#scintilla: being reckless
I am behind on my #scintilla posts. I've been at a conference this week, which already taxes my brain, and I want to give these posts the most attention I can. Here is Day 5.
Show a part of your nature that you feel you've lost. Can you get it back? Would it be worth it?
I think as we get older, we forget the little things that used to make us so happy: lemonade on a hot day, spending time with our friends, the smell of the air before rain, ice cream. Happiness gets complicated and tied up somehow in our jobs, our self-worth, our image of ourselves and what we want others to think we are. I've been thinking a lot about this in this particular year. My word of the year, as you may remember, is tend. And one of the things I've been attempting to do is tend to my relationships, but also to take notice of the small, simple things in a day and allow them to remind me of the wonder and hope I used to feel about getting older. It is not an easy task.
Lately, I have had these weird stress filled moments where I can't stop feeling as though I'm in a space without air. I worry too much. I am too serious. I want so much to relax, to trust myself and the universe.
There are times I wish I was a college junior again, brash and brave, confident. I've written about this before, this losing my muchness. I think the spirit is there, whispering to me about risks and chances, about belief and bravery, reminding me that as Seneca says, "Even to live is an act of courage."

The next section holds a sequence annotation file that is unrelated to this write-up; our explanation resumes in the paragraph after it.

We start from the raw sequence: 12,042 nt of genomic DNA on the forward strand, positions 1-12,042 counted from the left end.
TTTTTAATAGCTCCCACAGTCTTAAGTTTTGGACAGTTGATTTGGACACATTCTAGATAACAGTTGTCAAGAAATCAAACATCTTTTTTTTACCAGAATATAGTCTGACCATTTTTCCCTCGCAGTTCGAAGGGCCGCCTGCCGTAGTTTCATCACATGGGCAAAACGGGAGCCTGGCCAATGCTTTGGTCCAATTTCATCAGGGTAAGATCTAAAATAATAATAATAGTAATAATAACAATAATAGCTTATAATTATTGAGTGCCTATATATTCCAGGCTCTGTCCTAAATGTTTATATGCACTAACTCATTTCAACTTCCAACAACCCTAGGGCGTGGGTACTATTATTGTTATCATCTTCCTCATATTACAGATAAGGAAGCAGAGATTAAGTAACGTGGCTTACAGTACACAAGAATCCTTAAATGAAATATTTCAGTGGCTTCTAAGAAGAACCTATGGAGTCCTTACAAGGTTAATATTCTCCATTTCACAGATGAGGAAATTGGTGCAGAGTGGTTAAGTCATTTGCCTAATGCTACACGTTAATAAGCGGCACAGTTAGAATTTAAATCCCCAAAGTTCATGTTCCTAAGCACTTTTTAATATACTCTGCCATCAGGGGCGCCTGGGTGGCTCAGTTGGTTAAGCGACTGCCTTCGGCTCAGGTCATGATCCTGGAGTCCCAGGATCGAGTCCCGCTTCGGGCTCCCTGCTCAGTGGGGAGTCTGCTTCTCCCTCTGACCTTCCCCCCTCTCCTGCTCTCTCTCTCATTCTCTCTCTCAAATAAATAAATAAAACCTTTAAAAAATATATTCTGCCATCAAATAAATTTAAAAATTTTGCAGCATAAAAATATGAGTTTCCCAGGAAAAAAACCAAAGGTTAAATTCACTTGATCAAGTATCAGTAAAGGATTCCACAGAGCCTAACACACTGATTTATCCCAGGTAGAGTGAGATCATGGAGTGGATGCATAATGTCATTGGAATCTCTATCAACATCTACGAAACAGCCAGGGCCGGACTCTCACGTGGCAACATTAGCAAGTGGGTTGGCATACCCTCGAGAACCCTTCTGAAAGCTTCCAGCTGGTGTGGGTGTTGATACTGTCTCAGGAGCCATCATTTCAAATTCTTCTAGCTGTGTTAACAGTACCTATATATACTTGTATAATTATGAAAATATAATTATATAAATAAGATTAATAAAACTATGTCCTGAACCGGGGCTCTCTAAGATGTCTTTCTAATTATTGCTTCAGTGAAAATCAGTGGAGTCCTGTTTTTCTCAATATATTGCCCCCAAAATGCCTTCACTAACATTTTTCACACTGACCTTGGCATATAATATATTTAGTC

I try not to think of this nostalgically, I know the college aged me was also sad and confused, and not completely sure about who she was. But man, she tried and she stood up for her friends and told stories about what she knew and what she didn't know and what she hoped one day she would know. What I long for, I think, is the feeling of cashing a paycheck on Friday, riding to the beach with the windows down, songs on the radio you are convinced are about your life, not thinking about what the next two days will bring except sun and laughter and maybe too many margaritas. I don't want those experiences, again, but I want to feel that way, free and happy.
I have glimpses now, an unexpected message from a friend, a bottle of good wine, great conversations, sleeping with the windows open, road trips, every time I laugh with Michelle.
I don't want to trade what I know now or my life as it is now. I don't want to give up the richness of my understanding. But sometimes, I wish I could be just a little reckless.